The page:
Yeah, I know, it’s been six months since I’ve trotted out this old blog, which was just about (exactly, in fact) the time I started blogging over at my new digs – Pahla B Fitness. I talk about life and fitness and health and running over there, too, so it would be super cool if you’d join me! But since this blog is exclusively for running, it still seemed appropriate to post a race report here rather than there. Because in my heart I will ALWAYS be an Average Athlete on race day!
I haven’t raced since July. There were a couple of reasons for this, most of which were related to convenience and desire. On the convenience front, we had a really busy fall (like always) with the kids’ Cross Country season. Which, by the way, went incredibly well! Big Boy finished off his high school career – sob! – with some huge PRs, and Little Boy blew everybody out of the water with his improvement over last year (when he was already an incredibly strong runner).
And then there was the desire, or lack thereof, to run any more short races. You know, signing up for the Tour de Fit when I was sick with anemia seemed like a terrific challenge and lots of fun. And then, when I felt better, it started to sound like a bunch of 5Ks. And I don’t like running those.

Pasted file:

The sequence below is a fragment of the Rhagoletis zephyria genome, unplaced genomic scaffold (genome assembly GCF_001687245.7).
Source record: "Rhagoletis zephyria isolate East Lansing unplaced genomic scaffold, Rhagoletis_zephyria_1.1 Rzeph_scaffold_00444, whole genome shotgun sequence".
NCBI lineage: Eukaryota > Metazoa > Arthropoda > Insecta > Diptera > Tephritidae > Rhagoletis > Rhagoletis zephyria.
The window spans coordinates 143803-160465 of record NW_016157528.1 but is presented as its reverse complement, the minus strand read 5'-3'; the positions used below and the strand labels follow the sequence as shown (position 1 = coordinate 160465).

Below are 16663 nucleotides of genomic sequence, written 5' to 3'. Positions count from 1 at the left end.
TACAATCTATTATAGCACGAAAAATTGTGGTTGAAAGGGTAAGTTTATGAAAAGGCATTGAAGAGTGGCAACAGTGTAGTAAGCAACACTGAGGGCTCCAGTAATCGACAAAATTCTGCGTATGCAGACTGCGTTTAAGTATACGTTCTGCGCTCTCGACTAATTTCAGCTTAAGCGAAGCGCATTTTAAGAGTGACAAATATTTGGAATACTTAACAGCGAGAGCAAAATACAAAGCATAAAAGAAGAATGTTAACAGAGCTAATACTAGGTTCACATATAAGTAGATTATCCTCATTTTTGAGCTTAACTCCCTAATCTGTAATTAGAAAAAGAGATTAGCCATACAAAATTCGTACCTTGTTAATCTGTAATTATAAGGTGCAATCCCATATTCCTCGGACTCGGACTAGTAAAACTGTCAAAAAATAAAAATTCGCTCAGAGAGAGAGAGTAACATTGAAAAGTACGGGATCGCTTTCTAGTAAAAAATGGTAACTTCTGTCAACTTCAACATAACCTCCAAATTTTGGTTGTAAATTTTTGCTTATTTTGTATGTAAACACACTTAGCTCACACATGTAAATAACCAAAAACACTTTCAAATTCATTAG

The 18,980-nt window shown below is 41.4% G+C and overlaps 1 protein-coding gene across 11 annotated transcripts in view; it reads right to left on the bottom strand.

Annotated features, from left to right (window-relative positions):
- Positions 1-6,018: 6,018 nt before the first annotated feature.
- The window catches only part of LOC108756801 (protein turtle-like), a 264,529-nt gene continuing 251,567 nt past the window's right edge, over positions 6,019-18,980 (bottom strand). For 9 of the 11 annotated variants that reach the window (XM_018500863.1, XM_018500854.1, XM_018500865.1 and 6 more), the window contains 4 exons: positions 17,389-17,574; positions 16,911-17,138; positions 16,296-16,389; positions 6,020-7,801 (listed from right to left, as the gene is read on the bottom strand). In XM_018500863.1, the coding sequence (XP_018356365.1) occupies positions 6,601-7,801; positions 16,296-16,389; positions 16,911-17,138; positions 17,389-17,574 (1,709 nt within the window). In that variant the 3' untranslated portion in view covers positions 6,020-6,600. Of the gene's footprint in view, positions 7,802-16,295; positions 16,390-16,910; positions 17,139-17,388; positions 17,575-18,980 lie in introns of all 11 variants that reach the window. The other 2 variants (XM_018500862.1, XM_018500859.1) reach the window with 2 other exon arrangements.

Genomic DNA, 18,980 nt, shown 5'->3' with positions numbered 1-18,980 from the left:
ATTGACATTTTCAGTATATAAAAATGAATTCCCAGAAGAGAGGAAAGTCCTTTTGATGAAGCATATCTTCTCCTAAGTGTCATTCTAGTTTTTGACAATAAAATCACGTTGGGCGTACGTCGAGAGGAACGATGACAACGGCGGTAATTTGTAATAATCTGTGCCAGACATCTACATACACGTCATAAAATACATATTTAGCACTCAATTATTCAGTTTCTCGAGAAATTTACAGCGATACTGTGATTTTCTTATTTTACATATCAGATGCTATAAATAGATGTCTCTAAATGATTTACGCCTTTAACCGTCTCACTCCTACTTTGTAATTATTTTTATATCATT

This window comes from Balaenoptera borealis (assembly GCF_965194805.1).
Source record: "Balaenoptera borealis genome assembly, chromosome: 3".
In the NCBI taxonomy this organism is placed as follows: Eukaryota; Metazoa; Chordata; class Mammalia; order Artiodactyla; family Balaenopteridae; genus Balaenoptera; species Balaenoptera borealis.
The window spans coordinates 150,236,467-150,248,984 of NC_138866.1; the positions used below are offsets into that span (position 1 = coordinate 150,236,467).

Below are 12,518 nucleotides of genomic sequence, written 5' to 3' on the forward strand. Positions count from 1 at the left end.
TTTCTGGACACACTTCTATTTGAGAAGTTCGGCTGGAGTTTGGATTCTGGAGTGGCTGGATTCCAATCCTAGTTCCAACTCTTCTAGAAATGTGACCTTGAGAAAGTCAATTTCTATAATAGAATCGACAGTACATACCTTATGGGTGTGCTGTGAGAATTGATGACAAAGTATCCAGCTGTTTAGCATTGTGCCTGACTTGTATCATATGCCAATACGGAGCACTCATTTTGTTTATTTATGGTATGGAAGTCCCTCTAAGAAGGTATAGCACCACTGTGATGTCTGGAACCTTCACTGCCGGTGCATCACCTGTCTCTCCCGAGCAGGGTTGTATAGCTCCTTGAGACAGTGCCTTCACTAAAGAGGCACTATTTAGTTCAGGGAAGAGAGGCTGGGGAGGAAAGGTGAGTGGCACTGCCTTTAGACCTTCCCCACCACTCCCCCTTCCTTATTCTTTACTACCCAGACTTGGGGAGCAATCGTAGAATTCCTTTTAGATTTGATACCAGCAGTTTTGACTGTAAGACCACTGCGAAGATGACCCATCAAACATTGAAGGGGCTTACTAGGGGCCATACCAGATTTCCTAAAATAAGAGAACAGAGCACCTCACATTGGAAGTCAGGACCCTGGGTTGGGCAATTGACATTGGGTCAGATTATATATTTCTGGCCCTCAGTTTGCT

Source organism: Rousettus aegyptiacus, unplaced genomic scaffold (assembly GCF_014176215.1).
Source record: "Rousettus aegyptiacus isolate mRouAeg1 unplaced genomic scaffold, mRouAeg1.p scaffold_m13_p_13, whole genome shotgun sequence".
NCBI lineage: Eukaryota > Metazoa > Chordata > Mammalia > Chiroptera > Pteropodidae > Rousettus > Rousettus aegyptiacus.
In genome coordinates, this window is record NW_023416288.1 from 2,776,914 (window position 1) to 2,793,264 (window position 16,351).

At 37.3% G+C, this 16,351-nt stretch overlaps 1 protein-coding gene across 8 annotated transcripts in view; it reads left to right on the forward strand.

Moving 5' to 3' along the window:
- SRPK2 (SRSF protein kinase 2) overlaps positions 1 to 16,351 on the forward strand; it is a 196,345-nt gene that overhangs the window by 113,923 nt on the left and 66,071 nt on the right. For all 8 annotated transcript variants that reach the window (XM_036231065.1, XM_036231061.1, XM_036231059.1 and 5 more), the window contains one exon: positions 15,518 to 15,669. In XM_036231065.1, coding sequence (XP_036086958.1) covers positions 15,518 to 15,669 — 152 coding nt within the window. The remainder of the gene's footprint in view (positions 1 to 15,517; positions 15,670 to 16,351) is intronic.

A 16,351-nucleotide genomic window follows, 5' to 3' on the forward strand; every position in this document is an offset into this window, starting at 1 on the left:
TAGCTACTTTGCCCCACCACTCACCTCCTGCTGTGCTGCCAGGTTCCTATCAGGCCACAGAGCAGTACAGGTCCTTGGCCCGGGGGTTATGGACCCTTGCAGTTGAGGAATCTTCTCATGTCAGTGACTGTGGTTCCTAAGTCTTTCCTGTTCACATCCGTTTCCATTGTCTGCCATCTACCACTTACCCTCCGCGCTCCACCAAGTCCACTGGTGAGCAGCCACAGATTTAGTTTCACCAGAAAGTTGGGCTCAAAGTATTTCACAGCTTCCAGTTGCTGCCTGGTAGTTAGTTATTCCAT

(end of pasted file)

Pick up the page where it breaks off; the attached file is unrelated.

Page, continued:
So, I focused instead on the Big Goal: the CIM, my favorite race in the whole wide world. This – finally! The seventh time I’ve run this thing! – would be the year that I trained well and raced it well.
(Wanna read all about how I almost never train for this thing? Here ya go: I wasn’t blogging yet in 2009, my first year of running it, 2010 Race Report, 2011 Race Report, 2012 Race Report, I skipped writing about it in 2013 when I DNF’d, and last year’s 2014 Race Report)
Training this year went spectacularly well. Better than ever, better than I could ask for, and honestly, good enough that I’m going to stop talking about it here and write a whole ‘nuther post about it some time in the near future. Really. Because it was that awesome. I felt 100% prepared to run really well this year. I felt like I could run something between 4:15-4:20, which would be my second fastest marathon by a LOT (fastest ever was 4:10:07, and second fastest was 4:35:16, so I had a nice big window to hit my second fastest time).